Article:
Platelet serotonin changes in dogs with prosthetic aortic grafts

G. Patrick Clagett*, Marianne Russo, Howard Hufnagel, George J. Collins, Norman M. Rich

*Corresponding author for this work

Research output: Contribution to journalArticlepeer-review


The purpose of this study was to elucidate the mechanisms underlying the striking reduction in platelet serotonin found after placement of prosthetic aortic grafts in dogs. Changes in platelet serotonin paralleled changes in platelet survival time. Both were reduced after graft placement, remained depressed for up to a year, and then returned to normal. In vivo release of serotonin was assessed by labeling autologous platelets with 51Cr (a nonreleasable, cytoplasmic label) and 14C-serotonin (a releasable, storage granule label). In dogs with grafts, 14C-serotonin persisted in the circulation beyond the life span of 51Cr-labeled platelets. The ratio of platelet 14C/51Cr activity over 5 days following infusion of double-labeled platelets markedly increased. These data indicated in vivo release and reutilization of labeled serotonin. In vitro platelet uptake of 14C-serotonin was assessed in separate experiments and was found to be depressed following graft placement. We conclude that the reduction in platelet serotonin stems from platelet interaction with aortic prostheses. Platelets adhere to the prosthetic surface, release serotonin, and recirculate. Reutilization of released serotonin occurs but may be limited by depressed platelet uptake. The net effect is a reduction in platelet serotonin. These findings support our view that platelet interaction with prosthetic surfaces is, in large measure, a reversible phenomenon, with platelets reentering the circulation in an altered state.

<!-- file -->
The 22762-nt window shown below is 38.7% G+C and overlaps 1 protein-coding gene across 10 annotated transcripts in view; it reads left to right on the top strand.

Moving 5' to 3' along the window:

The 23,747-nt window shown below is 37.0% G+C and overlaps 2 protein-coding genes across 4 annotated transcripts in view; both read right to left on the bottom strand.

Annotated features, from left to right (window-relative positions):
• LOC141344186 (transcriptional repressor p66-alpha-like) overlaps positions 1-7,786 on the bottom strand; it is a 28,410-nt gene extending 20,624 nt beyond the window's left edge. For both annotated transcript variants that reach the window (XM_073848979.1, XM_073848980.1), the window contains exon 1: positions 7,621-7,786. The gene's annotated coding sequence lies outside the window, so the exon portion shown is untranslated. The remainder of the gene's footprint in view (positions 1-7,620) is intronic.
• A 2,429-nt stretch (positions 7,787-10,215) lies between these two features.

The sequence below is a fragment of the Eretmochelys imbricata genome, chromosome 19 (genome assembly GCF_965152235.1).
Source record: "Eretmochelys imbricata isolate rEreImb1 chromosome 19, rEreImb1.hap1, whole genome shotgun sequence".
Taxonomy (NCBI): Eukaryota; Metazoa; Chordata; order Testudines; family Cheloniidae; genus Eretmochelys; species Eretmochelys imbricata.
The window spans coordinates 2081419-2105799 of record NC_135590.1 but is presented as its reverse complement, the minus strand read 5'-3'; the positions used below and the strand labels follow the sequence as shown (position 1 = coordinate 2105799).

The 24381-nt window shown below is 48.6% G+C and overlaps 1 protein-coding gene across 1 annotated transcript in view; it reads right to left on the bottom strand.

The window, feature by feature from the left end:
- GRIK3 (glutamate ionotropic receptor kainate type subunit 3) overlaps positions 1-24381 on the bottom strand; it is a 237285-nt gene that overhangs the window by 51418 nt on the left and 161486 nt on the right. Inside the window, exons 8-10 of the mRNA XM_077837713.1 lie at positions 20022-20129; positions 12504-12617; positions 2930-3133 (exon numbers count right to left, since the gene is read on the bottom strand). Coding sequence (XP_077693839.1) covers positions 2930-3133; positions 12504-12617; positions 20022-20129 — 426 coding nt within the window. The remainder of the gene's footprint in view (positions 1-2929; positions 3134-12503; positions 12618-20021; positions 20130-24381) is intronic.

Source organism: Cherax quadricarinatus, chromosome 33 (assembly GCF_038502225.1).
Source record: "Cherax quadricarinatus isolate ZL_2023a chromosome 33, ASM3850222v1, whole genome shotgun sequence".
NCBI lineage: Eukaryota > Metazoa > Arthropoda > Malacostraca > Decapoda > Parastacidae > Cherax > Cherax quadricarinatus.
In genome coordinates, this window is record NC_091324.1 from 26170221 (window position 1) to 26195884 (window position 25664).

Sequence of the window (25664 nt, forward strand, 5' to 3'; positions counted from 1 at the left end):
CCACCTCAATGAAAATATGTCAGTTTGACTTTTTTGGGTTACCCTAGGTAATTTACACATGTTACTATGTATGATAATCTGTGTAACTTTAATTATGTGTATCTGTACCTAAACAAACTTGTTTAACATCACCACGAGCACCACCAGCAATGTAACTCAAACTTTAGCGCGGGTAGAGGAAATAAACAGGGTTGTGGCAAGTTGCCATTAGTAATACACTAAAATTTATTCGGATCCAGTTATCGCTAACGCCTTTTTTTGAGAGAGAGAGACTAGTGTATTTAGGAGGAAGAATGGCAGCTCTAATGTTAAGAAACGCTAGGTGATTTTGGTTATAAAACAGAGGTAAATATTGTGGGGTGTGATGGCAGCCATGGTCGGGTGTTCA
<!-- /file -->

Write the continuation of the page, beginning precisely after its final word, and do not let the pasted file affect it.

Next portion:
Original languageEnglish
Pages (from-to)223-229
Number of pages7
JournalJournal of Surgical Research
Issue number3
StatePublished - Mar 1980
Externally publishedYes


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